Around the world, corporations are going online with websites targeting a global audience. These are often beautifully designed but poorly written. Part of the problem is the choice of content: corporate policy statements and executive biographies do not engage the reader. But a central issue at many Asian and European companies is management’s distrust of English written at a native-speaker level.
To produce English content, management uses its English speaking employees, or farms the source text out to a local translator. The less literal the translation, the less management is likely to trust it. This is because a good translation will not match the original, word for word. A similar problem arises if a writer is hired to create original English copy. Management cannot judge the quality of English and will try to second guess the writer. Whether using a translator or a writer, management will end up rewriting some or all of the English.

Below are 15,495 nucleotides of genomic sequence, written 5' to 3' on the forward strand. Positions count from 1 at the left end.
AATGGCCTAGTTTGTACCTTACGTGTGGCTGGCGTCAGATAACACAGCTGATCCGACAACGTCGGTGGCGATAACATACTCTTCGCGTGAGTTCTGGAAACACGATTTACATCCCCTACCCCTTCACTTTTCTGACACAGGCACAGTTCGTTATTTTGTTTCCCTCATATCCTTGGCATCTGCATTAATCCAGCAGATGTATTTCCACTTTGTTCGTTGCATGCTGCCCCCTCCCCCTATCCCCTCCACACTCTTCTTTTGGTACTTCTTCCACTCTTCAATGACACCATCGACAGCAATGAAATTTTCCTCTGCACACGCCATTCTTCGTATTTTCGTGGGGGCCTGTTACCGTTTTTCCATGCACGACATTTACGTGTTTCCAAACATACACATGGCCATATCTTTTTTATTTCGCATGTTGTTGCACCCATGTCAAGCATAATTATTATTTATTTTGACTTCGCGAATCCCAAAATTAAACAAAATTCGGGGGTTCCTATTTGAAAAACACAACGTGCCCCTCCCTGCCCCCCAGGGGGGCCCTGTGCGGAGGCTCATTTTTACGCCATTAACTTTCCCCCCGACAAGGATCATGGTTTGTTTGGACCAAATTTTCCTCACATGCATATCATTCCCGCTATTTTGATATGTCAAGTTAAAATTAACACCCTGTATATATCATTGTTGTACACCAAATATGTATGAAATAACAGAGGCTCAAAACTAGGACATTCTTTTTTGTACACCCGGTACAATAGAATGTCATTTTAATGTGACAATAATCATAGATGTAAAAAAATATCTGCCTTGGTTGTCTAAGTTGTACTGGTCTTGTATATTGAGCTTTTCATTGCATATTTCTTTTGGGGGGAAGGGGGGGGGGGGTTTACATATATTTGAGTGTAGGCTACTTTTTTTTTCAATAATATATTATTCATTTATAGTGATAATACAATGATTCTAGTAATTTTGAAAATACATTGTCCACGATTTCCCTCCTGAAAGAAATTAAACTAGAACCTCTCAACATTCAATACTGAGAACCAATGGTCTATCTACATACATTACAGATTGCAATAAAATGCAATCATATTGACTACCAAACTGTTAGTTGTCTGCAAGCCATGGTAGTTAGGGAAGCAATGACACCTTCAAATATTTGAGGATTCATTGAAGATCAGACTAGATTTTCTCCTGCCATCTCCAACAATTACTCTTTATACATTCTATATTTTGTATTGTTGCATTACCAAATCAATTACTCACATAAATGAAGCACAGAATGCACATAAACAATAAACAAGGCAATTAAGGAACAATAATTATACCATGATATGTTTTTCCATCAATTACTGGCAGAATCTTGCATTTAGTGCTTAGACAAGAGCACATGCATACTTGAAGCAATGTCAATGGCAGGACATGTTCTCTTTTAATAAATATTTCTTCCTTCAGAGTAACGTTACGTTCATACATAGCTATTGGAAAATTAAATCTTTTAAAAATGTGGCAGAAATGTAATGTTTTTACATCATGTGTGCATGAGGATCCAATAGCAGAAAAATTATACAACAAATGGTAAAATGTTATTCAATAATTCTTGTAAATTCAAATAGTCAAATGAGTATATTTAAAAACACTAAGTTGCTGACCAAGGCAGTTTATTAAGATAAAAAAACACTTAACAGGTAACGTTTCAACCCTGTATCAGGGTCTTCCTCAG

The solution is for management to learn to trust the writer. For this to happen, the writer must study how the company thinks and demonstrate this knowledge to management.